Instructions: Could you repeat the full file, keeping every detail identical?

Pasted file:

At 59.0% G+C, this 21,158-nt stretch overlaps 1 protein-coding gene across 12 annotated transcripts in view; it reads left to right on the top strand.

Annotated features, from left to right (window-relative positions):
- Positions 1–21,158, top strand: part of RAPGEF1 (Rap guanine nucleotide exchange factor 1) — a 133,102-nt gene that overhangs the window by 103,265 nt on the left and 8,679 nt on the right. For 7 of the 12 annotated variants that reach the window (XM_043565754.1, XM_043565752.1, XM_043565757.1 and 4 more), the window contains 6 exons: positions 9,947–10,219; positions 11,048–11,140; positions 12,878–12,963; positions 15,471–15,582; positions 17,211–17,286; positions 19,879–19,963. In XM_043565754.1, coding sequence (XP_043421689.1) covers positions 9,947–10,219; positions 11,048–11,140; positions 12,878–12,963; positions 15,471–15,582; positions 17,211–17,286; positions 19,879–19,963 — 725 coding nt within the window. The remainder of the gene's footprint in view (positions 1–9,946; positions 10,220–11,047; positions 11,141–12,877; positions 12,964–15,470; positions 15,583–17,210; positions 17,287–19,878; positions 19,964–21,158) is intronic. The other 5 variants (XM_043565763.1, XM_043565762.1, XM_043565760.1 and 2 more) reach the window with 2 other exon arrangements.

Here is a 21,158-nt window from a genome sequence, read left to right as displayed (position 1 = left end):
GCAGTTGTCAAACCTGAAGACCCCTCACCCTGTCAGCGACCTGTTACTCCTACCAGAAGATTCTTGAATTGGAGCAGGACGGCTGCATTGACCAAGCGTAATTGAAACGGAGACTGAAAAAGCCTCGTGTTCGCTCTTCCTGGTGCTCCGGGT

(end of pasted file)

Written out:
At 59.0% G+C, this 21,158-nt stretch overlaps 1 protein-coding gene across 12 annotated transcripts in view; it reads left to right on the top strand.

Annotated features, from left to right (window-relative positions):
- Positions 1–21,158, top strand: part of RAPGEF1 (Rap guanine nucleotide exchange factor 1) — a 133,102-nt gene that overhangs the window by 103,265 nt on the left and 8,679 nt on the right. For 7 of the 12 annotated variants that reach the window (XM_043565754.1, XM_043565752.1, XM_043565757.1 and 4 more), the window contains 6 exons: positions 9,947–10,219; positions 11,048–11,140; positions 12,878–12,963; positions 15,471–15,582; positions 17,211–17,286; positions 19,879–19,963. In XM_043565754.1, coding sequence (XP_043421689.1) covers positions 9,947–10,219; positions 11,048–11,140; positions 12,878–12,963; positions 15,471–15,582; positions 17,211–17,286; positions 19,879–19,963 — 725 coding nt within the window. The remainder of the gene's footprint in view (positions 1–9,946; positions 10,220–11,047; positions 11,141–12,877; positions 12,964–15,470; positions 15,583–17,210; positions 17,287–19,878; positions 19,964–21,158) is intronic. The other 5 variants (XM_043565763.1, XM_043565762.1, XM_043565760.1 and 2 more) reach the window with 2 other exon arrangements.

Here is a 21,158-nt window from a genome sequence, read left to right as displayed (position 1 = left end):
GCAGTTGTCAAACCTGAAGACCCCTCACCCTGTCAGCGACCTGTTACTCCTACCAGAAGATTCTTGAATTGGAGCAGGACGGCTGCATTGACCAAGCGTAATTGAAACGGAGACTGAAAAAGCCTCGTGTTCGCTCTTCCTGGTGCTCCGGGT